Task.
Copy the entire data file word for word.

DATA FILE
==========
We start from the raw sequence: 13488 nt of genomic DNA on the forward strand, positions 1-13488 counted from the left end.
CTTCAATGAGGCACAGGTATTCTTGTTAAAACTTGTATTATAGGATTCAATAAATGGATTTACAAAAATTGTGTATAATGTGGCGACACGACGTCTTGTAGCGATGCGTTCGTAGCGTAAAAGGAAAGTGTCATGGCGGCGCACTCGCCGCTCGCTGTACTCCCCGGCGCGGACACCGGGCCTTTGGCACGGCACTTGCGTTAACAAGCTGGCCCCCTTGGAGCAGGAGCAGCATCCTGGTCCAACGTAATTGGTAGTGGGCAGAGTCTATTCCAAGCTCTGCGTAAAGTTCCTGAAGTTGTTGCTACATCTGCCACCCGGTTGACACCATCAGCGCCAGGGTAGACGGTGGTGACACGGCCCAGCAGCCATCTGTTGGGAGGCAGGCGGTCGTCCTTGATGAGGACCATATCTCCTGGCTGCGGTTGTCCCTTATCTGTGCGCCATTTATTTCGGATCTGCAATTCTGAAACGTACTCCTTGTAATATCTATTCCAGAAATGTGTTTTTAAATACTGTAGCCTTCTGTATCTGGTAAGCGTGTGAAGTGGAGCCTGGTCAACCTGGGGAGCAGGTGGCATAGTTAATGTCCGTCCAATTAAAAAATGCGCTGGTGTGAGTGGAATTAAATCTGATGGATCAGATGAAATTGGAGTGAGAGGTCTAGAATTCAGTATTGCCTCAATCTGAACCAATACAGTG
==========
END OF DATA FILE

We start from the raw sequence: 13488 nt of genomic DNA on the forward strand, positions 1-13488 counted from the left end.
CTTCAATGAGGCACAGGTATTCTTGTTAAAACTTGTATTATAGGATTCAATAAATGGATTTACAAAAATTGTGTATAATGTGGCGACACGACGTCTTGTAGCGATGCGTTCGTAGCGTAAAAGGAAAGTGTCATGGCGGCGCACTCGCCGCTCGCTGTACTCCCCGGCGCGGACACCGGGCCTTTGGCACGGCACTTGCGTTAACAAGCTGGCCCCCTTGGAGCAGGAGCAGCATCCTGGTCCAACGTAATTGGTAGTGGGCAGAGTCTATTCCAAGCTCTGCGTAAAGTTCCTGAAGTTGTTGCTACATCTGCCACCCGGTTGACACCATCAGCGCCAGGGTAGACGGTGGTGACACGGCCCAGCAGCCATCTGTTGGGAGGCAGGCGGTCGTCCTTGATGAGGACCATATCTCCTGGCTGCGGTTGTCCCTTATCTGTGCGCCATTTATTTCGGATCTGCAATTCTGAAACGTACTCCTTGTAATATCTATTCCAGAAATGTGTTTTTAAATACTGTAGCCTTCTGTATCTGGTAAGCGTGTGAAGTGGAGCCTGGTCAACCTGGGGAGCAGGTGGCATAGTTAATGTCCGTCCAATTAAAAAATGCGCTGGTGTGAGTGGAATTAAATCTGATGGATCAGATGAAATTGGAGTGAGAGGTCTAGAATTCAGTATTGCCTCAATCTGAACCAATACAGTG